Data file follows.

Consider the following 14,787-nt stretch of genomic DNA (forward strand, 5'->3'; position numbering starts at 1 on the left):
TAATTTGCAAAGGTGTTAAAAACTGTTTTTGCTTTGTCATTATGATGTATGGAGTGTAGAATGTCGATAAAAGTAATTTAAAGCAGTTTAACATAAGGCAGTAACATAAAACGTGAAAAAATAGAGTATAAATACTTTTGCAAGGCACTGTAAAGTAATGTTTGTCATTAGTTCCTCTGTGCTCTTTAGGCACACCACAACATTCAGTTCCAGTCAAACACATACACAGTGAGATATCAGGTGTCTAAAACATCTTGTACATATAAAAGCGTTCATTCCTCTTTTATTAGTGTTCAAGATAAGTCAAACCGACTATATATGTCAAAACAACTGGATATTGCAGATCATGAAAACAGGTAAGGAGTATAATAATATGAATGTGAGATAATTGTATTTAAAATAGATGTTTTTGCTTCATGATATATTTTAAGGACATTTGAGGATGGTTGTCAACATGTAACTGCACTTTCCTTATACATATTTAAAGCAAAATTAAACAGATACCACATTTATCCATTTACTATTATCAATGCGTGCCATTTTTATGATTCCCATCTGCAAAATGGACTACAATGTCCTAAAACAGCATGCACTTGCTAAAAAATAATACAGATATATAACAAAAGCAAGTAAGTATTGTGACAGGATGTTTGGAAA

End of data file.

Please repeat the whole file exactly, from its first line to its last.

Consider the following 14,787-nt stretch of genomic DNA (forward strand, 5'->3'; position numbering starts at 1 on the left):
TAATTTGCAAAGGTGTTAAAAACTGTTTTTGCTTTGTCATTATGATGTATGGAGTGTAGAATGTCGATAAAAGTAATTTAAAGCAGTTTAACATAAGGCAGTAACATAAAACGTGAAAAAATAGAGTATAAATACTTTTGCAAGGCACTGTAAAGTAATGTTTGTCATTAGTTCCTCTGTGCTCTTTAGGCACACCACAACATTCAGTTCCAGTCAAACACATACACAGTGAGATATCAGGTGTCTAAAACATCTTGTACATATAAAAGCGTTCATTCCTCTTTTATTAGTGTTCAAGATAAGTCAAACCGACTATATATGTCAAAACAACTGGATATTGCAGATCATGAAAACAGGTAAGGAGTATAATAATATGAATGTGAGATAATTGTATTTAAAATAGATGTTTTTGCTTCATGATATATTTTAAGGACATTTGAGGATGGTTGTCAACATGTAACTGCACTTTCCTTATACATATTTAAAGCAAAATTAAACAGATACCACATTTATCCATTTACTATTATCAATGCGTGCCATTTTTATGATTCCCATCTGCAAAATGGACTACAATGTCCTAAAACAGCATGCACTTGCTAAAAAATAATACAGATATATAACAAAAGCAAGTAAGTATTGTGACAGGATGTTTGGAAA